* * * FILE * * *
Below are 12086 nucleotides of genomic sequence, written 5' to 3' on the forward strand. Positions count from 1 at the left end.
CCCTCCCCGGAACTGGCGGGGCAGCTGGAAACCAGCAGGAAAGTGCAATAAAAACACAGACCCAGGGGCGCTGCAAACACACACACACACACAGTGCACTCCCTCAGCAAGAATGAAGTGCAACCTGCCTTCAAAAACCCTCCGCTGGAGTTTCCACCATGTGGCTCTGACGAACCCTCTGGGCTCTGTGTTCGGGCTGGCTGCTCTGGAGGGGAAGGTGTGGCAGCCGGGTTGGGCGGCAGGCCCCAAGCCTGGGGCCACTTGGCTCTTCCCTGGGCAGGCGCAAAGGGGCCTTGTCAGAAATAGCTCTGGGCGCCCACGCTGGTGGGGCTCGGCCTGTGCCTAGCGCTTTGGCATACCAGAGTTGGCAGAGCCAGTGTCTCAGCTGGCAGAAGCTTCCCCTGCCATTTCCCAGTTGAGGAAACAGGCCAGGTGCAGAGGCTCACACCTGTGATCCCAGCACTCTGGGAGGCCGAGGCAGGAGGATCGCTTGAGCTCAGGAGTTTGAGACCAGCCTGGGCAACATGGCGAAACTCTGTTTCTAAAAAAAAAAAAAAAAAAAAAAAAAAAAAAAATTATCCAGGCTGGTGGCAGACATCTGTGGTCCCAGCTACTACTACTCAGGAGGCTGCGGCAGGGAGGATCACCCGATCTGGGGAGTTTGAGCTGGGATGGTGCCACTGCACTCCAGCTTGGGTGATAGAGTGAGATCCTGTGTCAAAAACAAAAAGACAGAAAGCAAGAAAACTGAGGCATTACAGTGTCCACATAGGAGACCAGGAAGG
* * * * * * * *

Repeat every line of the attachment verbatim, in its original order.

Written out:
Below are 12086 nucleotides of genomic sequence, written 5' to 3' on the forward strand. Positions count from 1 at the left end.
CCCTCCCCGGAACTGGCGGGGCAGCTGGAAACCAGCAGGAAAGTGCAATAAAAACACAGACCCAGGGGCGCTGCAAACACACACACACACACAGTGCACTCCCTCAGCAAGAATGAAGTGCAACCTGCCTTCAAAAACCCTCCGCTGGAGTTTCCACCATGTGGCTCTGACGAACCCTCTGGGCTCTGTGTTCGGGCTGGCTGCTCTGGAGGGGAAGGTGTGGCAGCCGGGTTGGGCGGCAGGCCCCAAGCCTGGGGCCACTTGGCTCTTCCCTGGGCAGGCGCAAAGGGGCCTTGTCAGAAATAGCTCTGGGCGCCCACGCTGGTGGGGCTCGGCCTGTGCCTAGCGCTTTGGCATACCAGAGTTGGCAGAGCCAGTGTCTCAGCTGGCAGAAGCTTCCCCTGCCATTTCCCAGTTGAGGAAACAGGCCAGGTGCAGAGGCTCACACCTGTGATCCCAGCACTCTGGGAGGCCGAGGCAGGAGGATCGCTTGAGCTCAGGAGTTTGAGACCAGCCTGGGCAACATGGCGAAACTCTGTTTCTAAAAAAAAAAAAAAAAAAAAAAAAAAAAAAAATTATCCAGGCTGGTGGCAGACATCTGTGGTCCCAGCTACTACTACTCAGGAGGCTGCGGCAGGGAGGATCACCCGATCTGGGGAGTTTGAGCTGGGATGGTGCCACTGCACTCCAGCTTGGGTGATAGAGTGAGATCCTGTGTCAAAAACAAAAAGACAGAAAGCAAGAAAACTGAGGCATTACAGTGTCCACATAGGAGACCAGGAAGG